Current evidence, however, indicates that the impact of the COVID-19 crisis on Bangladesh’s wearing apparel industry is different from that of the 2008 financial crisis. Based on a March 2020 survey of 316 garment suppliers, the Center for Global Workers’ Rights documented the devastating impact on the industry of around four million workers. More than one million workers have been laid off or furloughed due to order cancellations and failure of payment by buyers for those cancellations. Eighty per cent of the dismissed workers did not receive severance pay from their employers.4 Due to buyer cancellations, more than half of respondents indicated that the majority of operations had been shut down. On 26 March, the Bangladesh Garment Manufacturers and Exporters Association (with 4,500 registered factories) recommended all its member factories to keep their factories closed initially until 4 April and later extending the measure to 25 April.56

Other major apparel exporting countries in Asia are facing similar situations. The Nikkei Asia Review reported that at least 20 apparel factories had halted operations due to fabric shortages in Myanmar, while in Cambodia, 91 factories suspended their production, affecting 61,500 workers.7 The apparel and textile industries are the major source of manufacturing jobs in many developing Asian countries, especially for women.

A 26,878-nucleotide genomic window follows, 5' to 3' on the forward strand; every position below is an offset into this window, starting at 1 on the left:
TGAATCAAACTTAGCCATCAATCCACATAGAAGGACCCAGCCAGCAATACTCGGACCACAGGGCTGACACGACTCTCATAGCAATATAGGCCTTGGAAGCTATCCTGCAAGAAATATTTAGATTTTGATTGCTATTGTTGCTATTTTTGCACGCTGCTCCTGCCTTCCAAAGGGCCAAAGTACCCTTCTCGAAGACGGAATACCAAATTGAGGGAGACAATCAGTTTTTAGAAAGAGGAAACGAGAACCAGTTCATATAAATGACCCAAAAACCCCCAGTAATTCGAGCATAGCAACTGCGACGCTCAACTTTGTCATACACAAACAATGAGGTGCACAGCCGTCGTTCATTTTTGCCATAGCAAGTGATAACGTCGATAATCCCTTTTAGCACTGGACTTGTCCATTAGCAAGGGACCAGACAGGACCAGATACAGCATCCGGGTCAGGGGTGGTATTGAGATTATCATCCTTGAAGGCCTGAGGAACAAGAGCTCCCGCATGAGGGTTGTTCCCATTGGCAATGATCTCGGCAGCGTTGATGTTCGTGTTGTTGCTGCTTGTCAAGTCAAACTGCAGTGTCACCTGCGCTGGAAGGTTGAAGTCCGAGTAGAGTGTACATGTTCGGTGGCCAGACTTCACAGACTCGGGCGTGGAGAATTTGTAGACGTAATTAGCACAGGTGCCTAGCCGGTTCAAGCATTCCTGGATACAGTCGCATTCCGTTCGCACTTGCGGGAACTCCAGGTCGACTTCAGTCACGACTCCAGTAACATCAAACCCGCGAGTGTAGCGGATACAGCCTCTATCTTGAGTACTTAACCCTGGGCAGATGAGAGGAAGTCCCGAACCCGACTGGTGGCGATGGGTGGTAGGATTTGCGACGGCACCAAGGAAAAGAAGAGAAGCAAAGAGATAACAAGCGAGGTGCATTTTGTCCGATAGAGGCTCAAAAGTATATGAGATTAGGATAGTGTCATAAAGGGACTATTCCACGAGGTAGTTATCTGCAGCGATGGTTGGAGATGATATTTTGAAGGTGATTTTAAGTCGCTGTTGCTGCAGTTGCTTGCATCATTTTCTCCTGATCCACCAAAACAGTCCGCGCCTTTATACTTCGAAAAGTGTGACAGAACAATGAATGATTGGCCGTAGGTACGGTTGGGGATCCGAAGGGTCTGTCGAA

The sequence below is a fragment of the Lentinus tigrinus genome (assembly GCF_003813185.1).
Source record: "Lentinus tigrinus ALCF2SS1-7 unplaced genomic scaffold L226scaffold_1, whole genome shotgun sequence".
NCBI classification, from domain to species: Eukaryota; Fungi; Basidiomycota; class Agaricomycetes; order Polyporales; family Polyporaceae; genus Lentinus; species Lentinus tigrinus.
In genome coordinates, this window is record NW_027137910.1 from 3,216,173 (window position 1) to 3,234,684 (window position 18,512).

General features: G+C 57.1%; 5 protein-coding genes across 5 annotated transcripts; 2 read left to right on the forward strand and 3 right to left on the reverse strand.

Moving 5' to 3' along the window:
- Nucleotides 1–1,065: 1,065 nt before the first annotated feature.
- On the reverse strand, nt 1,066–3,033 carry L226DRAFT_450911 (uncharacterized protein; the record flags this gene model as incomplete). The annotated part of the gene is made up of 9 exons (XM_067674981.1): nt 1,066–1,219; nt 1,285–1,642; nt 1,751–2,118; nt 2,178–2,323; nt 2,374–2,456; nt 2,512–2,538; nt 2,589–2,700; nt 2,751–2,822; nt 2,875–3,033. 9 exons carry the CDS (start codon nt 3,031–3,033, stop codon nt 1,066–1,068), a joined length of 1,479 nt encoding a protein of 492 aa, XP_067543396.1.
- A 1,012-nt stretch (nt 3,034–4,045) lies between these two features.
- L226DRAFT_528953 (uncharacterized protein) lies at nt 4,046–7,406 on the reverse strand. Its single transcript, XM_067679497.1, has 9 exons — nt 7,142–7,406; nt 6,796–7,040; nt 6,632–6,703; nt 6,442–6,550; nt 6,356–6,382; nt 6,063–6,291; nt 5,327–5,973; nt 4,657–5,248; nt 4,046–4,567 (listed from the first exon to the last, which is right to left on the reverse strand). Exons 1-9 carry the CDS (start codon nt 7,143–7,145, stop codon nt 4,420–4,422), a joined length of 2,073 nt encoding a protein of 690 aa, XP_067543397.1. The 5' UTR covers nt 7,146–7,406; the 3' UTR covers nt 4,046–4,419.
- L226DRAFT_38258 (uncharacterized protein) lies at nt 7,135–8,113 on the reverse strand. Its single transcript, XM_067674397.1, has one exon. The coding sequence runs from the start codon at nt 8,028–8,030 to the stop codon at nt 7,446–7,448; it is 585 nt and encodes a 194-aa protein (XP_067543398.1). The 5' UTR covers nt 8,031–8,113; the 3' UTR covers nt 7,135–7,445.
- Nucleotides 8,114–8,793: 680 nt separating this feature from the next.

Employees sanitise hands before entering office, Guwahati, India, 21 April 2020
Employees sanitise hands before entering office, Guwahati, India, 21 April 2020. (Image: D. Talukdar via iStock photo)

A loss of a firm or factory can have extensive impacts on the lives beyond those who are directly employed in the firm, including many vulnerable persons who eventually benefit from the firms’ production and wealth distribution. When a worker loses his job, for example, he and his family will likely need to reduce their spending on domestic services and foods from street vendors, which in turn leads to the loss of incomes for vulnerable populations whose livelihood often depends on such informal jobs. The collapse of a firm in the manufacturing sector — which often has more extensive linkages in value chains than other sectors — could multiply the negative impacts on people, as the operations of both customers and suppliers would be disrupted, which in turn could undermine the smooth functioning of the industrial organization as a whole, leading to more factory closures and higher unemployment, with significant negative implications for vulnerable groups.